According to the American College of Cardiology (ACC), fewer heart attacks are occurring in the United States overall. However, the ACC also reports that more people aged 40 or younger are having heart attacks. In fact, as many as one in five heart attack patients are aged 40 or younger.
At Indus Cardiology in Pomona, Montclair, and West Covina, California, Yogesh Paliwal, MD, and our team are dedicated to helping patients of all ages understand their risks for heart problems. We want to help you assess your personal risk and take steps to mitigate it. Preventive cardiology is a crucial service, regardless of your age.
Heart issues in young adults
According to Harvard Medical School, about 80% of heart attacks in younger patients are caused by coronary artery disease (CAD). With this condition, the coronary arteries — which are the major vessels that supply blood to the heart — become narrow or blocked. This often occurs due to inflammation and a buildup of cholesterol deposits (plaque) in the arteries.
As for the other 20%, Harvard Medical School reports that about 4% of heart attacks in younger people are due to abnormalities in the structure of their coronary arteries. An additional 5% occur because of blood clots that originate somewhere else in the body and travel to the heart, and another 5% happen because of a variety of disorders that cause clots to form.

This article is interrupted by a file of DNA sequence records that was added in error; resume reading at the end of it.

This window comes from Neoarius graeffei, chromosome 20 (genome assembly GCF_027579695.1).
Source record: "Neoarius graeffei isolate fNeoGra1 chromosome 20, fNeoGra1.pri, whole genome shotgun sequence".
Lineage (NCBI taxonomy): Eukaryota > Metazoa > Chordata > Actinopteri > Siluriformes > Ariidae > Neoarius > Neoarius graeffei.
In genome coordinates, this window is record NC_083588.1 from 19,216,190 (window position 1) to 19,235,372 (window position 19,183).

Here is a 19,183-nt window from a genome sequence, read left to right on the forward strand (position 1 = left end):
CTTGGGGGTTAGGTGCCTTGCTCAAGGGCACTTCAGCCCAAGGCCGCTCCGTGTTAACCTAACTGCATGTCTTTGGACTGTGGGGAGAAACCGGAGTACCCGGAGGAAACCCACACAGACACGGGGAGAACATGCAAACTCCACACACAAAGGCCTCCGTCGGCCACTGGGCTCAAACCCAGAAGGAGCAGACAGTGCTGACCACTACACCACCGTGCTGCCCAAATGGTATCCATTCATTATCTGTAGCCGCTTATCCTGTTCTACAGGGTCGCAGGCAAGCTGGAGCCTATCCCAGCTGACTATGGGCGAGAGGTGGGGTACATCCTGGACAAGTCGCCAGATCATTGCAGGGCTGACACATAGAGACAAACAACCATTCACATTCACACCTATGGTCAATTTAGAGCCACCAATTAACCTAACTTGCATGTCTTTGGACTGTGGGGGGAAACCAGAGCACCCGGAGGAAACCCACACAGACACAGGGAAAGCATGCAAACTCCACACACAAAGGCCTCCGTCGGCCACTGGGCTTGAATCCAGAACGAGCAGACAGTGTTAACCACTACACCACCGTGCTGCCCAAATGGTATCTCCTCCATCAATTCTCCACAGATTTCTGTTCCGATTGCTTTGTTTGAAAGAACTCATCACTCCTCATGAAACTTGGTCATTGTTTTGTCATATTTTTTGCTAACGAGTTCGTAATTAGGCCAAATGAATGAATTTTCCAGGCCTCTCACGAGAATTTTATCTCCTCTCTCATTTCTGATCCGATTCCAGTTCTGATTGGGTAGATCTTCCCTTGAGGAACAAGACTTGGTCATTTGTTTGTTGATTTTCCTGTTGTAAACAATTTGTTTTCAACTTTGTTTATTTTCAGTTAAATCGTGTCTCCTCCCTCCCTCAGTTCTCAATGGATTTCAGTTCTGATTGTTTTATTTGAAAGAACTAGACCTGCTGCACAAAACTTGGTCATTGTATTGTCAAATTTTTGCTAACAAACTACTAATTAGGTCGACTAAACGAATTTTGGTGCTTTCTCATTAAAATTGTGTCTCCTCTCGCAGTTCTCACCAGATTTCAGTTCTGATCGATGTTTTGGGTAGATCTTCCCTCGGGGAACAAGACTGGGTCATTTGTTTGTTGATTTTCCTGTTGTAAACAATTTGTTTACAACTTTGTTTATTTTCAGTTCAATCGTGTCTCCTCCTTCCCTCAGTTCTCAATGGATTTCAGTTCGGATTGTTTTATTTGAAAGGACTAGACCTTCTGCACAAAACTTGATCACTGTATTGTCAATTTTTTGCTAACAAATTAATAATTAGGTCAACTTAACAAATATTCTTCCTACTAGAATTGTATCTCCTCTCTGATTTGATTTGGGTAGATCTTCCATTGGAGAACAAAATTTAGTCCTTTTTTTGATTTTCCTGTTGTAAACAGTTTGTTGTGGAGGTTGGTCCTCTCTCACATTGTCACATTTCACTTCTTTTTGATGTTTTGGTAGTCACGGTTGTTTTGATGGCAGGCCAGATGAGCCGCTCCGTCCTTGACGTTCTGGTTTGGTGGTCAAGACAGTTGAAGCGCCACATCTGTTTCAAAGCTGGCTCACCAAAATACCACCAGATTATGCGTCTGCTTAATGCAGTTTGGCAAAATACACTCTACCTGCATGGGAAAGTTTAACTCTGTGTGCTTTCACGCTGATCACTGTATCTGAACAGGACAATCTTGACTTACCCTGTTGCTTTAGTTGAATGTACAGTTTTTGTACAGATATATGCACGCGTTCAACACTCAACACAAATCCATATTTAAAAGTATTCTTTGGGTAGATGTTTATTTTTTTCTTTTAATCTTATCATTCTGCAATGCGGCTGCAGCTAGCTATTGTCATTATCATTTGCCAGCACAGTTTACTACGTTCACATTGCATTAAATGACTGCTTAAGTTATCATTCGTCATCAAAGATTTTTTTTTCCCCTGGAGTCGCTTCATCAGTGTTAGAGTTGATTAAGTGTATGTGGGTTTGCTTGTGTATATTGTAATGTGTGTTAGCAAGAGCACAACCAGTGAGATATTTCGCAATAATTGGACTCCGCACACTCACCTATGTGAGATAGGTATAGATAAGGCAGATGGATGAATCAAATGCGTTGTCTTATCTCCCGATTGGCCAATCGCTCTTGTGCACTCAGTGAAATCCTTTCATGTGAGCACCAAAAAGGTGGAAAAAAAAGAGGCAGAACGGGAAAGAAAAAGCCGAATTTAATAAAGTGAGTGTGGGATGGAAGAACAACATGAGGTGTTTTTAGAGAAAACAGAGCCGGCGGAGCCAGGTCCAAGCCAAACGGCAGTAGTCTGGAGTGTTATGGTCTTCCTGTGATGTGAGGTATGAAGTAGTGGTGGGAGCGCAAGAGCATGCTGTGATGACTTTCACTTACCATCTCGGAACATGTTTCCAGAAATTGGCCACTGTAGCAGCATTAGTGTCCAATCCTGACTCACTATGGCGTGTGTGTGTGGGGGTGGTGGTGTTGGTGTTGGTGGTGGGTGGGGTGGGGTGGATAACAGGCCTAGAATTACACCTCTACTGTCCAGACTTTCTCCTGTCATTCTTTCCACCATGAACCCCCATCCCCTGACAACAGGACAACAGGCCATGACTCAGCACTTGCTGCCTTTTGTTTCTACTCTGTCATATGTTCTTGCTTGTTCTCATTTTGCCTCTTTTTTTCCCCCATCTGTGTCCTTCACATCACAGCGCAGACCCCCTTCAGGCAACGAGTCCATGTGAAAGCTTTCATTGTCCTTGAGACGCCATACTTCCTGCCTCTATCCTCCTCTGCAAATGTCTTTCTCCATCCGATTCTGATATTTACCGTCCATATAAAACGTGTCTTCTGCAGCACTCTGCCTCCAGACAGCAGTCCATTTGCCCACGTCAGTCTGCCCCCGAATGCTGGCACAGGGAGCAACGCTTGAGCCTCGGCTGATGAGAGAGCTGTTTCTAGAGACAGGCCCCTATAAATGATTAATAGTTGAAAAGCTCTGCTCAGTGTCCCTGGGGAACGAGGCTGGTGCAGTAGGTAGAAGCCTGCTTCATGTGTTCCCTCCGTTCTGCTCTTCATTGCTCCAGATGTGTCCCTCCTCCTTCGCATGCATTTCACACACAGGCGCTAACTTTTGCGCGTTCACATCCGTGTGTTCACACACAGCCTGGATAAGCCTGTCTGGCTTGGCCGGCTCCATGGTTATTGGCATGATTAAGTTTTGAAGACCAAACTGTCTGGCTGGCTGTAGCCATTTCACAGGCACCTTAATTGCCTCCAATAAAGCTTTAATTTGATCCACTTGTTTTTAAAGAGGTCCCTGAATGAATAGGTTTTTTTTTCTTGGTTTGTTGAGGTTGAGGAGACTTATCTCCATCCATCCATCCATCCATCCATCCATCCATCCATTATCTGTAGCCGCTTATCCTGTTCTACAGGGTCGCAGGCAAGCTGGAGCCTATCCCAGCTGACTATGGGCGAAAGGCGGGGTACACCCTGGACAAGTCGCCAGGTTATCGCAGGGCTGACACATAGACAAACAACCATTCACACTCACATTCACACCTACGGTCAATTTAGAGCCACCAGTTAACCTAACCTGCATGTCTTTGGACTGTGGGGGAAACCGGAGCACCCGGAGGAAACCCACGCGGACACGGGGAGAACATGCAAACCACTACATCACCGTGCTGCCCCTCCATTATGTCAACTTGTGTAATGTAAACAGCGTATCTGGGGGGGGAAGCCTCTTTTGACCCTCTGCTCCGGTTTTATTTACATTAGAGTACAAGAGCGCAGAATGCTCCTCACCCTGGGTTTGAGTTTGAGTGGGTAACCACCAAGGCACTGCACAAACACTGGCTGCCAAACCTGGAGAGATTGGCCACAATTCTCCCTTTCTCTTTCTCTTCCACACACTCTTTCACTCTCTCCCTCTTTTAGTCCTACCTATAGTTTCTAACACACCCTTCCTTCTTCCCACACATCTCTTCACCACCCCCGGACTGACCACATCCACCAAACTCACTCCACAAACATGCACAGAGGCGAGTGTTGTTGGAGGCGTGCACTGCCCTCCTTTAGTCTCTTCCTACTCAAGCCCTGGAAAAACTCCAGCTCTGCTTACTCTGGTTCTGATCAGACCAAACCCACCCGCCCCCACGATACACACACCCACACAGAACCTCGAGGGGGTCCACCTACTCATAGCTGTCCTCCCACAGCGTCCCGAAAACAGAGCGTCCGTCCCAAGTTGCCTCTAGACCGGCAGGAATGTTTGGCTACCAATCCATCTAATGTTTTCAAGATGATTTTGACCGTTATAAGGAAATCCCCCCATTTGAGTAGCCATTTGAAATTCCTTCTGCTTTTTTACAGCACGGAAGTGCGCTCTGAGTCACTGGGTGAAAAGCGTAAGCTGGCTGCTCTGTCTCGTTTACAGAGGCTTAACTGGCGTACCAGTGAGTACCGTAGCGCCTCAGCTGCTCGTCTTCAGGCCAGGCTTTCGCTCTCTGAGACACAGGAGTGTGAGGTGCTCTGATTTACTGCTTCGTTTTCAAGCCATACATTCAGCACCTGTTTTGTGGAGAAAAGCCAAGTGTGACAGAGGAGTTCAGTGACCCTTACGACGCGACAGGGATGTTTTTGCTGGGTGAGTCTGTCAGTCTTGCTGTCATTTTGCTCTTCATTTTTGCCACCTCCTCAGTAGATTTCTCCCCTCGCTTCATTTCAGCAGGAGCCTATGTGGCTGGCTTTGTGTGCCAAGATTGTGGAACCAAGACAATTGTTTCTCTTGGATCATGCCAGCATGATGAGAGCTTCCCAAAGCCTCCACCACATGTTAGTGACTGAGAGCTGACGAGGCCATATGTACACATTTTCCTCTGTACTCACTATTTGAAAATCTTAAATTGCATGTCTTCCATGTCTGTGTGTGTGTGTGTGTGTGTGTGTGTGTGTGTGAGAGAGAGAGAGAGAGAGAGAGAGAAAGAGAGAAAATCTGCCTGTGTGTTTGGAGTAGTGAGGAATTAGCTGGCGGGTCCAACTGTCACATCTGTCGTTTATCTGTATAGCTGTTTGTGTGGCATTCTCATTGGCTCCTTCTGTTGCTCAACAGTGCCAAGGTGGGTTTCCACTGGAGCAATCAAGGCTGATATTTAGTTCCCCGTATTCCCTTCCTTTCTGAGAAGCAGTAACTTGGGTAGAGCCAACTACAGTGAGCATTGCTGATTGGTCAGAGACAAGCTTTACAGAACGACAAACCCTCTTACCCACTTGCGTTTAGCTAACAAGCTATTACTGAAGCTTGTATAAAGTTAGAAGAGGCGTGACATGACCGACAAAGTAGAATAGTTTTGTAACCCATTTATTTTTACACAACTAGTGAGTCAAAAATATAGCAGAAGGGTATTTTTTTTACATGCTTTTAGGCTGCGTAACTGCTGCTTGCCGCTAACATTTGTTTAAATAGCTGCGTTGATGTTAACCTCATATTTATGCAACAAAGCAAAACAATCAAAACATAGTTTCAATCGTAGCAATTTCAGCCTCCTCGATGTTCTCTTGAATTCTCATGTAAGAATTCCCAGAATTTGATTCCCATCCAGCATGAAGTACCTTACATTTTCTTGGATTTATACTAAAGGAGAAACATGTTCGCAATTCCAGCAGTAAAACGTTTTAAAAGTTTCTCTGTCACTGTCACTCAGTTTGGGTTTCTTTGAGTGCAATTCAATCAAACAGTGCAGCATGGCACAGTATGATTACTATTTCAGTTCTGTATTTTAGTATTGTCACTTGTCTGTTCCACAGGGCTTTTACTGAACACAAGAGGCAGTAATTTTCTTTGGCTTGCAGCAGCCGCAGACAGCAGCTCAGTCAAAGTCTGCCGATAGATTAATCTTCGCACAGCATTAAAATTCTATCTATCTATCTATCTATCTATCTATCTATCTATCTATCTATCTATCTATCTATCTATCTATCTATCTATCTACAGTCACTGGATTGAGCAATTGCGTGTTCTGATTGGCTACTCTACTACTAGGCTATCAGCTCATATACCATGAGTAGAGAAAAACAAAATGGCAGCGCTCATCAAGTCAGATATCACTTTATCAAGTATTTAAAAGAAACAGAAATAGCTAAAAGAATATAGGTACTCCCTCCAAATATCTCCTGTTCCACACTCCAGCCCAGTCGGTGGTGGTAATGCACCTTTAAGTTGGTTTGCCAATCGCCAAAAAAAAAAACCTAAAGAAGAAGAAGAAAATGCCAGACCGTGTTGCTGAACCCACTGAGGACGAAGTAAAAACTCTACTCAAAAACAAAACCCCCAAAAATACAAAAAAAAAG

The last 6% of heart attacks in younger people happen for a variety of reasons, such as radiation therapy, trauma to the chest, and abuse of substances, such as cocaine or amphetamines.
Since CAD is the underlying cause of the vast majority of heart attacks in younger people, it’s the risk you should be most aware of. Although CAD can develop unnoticed — plaque can build up in your arteries without your knowledge — it can be associated with certain symptoms.
One potential symptom is what’s called stable angina. This symptom involves temporary chest pain or discomfort that comes and goes at predictable times. For example, it may manifest during physical activity or emotional distress. Another potential symptom is shortness of breath, which some people feel during light physical activity.
There are a number of lifestyle factors that can raise your risk of developing CAD, such as eating a diet high in saturated fat or refined carbohydrates, not exercising, and not getting enough sleep. Furthermore, smoking, vaping or using other tobacco products can increase your risk of developing CAD.
Addressing other issues
Along with not smoking, you should avoid heavy alcohol consumption. Drinking too much could weaken your heart muscle, which could make it difficult for your heart to pump blood. You should also avoid using illicit drugs, such as cocaine or methamphetamine. Drugs such as these can lead to heart issues in people of all ages.
You should also pay close attention to your heart if you have a family history of heart disease or if you have a medical issue, such as diabetes, high blood pressure, chronic kidney disease, metabolic syndrome, or are overweight or obese. These conditions can raise your risk of developing heart problems, such as CAD. So, if you can relate to any of these issues, it’s imperative that you see a specialist who can assess your risk of developing heart problems.
If you have a heart problem and want treatment, or if you want to get evaluated, our team can help. To learn more, contact Indus Cardiology to schedule an appointment today.